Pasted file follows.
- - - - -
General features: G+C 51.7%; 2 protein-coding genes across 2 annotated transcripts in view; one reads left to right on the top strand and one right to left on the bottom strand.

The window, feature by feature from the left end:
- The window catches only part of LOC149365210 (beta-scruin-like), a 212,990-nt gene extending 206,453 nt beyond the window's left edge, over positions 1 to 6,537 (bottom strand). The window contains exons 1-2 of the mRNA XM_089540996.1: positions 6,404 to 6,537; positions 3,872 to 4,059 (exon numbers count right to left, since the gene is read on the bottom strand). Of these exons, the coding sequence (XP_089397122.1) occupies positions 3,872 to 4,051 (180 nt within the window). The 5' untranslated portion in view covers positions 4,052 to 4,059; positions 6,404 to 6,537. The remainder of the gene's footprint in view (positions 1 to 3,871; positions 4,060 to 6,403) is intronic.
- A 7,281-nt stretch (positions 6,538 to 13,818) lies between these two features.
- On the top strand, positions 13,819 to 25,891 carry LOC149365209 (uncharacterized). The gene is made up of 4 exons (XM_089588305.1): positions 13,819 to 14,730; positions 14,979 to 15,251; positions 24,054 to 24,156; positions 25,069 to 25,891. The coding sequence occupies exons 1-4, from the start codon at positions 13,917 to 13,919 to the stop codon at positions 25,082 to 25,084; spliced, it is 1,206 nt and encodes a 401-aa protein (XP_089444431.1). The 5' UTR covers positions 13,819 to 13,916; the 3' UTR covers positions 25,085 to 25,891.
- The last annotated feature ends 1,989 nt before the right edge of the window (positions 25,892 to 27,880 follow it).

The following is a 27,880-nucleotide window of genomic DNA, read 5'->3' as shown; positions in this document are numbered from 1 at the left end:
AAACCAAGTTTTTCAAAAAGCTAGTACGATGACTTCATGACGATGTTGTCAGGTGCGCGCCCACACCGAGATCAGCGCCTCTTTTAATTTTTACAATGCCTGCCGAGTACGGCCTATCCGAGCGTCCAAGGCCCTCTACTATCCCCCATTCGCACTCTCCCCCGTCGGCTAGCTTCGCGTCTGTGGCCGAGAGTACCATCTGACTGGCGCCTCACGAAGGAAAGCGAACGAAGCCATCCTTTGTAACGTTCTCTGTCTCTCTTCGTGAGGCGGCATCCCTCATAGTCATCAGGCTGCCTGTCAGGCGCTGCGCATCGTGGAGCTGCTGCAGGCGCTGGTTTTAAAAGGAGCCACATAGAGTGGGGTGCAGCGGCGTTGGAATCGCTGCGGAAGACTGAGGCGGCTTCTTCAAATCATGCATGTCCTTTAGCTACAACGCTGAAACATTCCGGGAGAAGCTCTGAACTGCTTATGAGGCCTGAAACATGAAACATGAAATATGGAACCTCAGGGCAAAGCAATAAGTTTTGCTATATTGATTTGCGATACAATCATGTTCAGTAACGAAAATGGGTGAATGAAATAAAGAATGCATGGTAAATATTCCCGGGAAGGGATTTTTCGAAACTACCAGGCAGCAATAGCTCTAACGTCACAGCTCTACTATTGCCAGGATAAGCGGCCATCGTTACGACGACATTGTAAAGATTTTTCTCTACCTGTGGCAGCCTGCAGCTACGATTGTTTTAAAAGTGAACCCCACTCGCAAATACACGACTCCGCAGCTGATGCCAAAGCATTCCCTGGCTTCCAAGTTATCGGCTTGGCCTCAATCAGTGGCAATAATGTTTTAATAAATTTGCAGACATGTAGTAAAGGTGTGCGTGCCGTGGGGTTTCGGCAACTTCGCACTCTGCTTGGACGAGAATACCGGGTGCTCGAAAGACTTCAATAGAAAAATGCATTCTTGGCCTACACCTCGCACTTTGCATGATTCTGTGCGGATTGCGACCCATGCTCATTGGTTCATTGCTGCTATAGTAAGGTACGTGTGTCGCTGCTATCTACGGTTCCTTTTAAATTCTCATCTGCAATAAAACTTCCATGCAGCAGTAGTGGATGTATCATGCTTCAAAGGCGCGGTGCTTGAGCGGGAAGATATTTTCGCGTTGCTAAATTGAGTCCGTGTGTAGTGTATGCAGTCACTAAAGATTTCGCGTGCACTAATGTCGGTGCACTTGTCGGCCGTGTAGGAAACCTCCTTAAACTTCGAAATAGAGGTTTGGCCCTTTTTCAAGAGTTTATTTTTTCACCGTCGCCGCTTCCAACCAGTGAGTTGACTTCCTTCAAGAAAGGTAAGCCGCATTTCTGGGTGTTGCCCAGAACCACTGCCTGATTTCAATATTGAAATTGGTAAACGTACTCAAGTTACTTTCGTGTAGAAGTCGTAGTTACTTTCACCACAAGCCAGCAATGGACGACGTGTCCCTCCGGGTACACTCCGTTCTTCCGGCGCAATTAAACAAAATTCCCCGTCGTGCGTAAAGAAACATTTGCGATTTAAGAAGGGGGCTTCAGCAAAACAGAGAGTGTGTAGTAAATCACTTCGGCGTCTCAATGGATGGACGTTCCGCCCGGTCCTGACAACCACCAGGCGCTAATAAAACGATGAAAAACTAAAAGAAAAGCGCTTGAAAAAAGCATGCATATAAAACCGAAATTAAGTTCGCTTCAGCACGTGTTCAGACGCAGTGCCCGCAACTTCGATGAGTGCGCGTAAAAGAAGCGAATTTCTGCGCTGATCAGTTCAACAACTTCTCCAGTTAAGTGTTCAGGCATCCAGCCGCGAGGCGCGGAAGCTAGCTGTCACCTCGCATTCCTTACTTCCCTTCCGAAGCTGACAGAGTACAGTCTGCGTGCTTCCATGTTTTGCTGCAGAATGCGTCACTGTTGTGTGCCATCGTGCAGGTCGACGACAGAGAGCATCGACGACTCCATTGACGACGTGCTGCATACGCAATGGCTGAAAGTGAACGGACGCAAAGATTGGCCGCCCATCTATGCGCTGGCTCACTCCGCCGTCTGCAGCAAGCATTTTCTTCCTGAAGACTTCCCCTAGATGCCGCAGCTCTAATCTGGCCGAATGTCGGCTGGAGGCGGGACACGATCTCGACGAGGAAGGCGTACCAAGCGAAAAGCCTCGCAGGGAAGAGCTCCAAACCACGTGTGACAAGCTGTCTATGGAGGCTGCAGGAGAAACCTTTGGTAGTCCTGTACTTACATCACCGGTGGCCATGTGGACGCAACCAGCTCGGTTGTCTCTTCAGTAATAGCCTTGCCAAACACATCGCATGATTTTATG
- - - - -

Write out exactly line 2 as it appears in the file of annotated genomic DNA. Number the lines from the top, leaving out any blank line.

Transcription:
The window, feature by feature from the left end: